When we tell their stories, we amplify their voice in the lives of those who normally wouldn’t hear it.

 

This sounds easy but is actually a little harder to do. Most missionaries talk exclusively about what they need, and what they are called to do. This actually hurts their fundraising.

 

You will get more attention and money when you stop talking about what you and your organization's need and start talking about what your beneficiaries need. This may sound small, but it is a monumental shift in presentation.

 

When you have opportunities to share, talk about your beneficiary’s:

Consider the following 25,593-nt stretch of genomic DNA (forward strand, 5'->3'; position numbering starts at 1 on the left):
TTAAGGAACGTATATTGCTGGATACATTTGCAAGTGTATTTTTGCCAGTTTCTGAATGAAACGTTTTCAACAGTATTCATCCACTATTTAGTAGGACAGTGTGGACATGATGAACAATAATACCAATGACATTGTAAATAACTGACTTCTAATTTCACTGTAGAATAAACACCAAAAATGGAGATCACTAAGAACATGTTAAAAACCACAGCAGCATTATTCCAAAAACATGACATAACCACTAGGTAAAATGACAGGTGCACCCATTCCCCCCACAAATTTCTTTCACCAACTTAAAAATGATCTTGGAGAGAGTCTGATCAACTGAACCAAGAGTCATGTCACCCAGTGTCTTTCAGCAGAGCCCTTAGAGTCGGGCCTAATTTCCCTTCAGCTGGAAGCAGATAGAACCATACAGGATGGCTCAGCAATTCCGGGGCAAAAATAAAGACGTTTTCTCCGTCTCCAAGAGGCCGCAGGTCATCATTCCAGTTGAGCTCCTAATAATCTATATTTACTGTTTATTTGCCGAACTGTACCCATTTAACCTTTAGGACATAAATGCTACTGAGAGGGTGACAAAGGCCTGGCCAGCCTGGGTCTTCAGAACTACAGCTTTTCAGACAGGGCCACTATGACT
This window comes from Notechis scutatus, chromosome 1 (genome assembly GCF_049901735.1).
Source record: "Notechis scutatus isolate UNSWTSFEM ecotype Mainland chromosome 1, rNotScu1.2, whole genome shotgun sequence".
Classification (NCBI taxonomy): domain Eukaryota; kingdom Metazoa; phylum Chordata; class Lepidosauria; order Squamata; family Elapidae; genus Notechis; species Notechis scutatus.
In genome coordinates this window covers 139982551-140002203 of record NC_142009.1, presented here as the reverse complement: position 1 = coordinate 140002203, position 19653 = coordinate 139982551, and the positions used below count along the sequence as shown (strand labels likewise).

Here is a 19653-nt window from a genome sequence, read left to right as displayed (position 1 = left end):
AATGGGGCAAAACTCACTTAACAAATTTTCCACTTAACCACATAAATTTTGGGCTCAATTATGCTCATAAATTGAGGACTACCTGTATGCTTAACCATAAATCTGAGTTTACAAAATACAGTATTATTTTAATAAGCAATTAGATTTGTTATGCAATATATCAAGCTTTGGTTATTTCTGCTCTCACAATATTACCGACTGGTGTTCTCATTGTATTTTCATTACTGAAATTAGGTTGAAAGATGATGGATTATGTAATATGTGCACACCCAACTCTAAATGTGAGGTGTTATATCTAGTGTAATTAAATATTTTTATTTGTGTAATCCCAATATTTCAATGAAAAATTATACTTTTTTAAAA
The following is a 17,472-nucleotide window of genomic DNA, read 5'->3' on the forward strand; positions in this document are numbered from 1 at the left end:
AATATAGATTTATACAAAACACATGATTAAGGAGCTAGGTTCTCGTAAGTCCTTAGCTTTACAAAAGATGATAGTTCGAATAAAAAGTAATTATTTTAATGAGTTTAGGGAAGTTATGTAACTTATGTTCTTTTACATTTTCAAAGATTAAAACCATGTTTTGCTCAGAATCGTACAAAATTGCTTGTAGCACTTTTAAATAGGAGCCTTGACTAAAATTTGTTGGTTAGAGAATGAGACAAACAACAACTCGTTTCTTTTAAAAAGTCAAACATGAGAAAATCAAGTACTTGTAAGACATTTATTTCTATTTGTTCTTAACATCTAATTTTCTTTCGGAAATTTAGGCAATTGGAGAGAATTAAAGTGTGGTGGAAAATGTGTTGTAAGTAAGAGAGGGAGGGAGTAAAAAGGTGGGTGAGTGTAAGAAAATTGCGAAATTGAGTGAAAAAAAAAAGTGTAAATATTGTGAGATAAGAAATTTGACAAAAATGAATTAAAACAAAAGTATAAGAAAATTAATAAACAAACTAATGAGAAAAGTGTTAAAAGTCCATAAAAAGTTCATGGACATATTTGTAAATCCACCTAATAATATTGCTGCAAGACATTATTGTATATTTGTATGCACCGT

• Wants and desires

  • Needs

  • Frustrations

  • Feelings

  • Struggles

  • Aspirations

  • Fears

 

It's sad but missionaries have a reputation for giving boring presentations. When you stop talking so much about yourself, your organization, and your work, you change that.

 

This is the first step in the Minor Touches Major Impact Fundraising Method that I teach in my book Visionary Fundraising, and Fundraising Accelerator. This kind of storytelling is so attention-getting, and rare, that it motivates the world to join you with their time, talent, and treasure.

 

2. Have a compelling vision

Most missionaries talk about what they do and what they do is not compelling.

 

What you do in your mission is likely boring. However, what you hope to achieve is compelling.

I teach this all the time and I am amazed at the fundraisers who can't hear what I am saying, but think they do.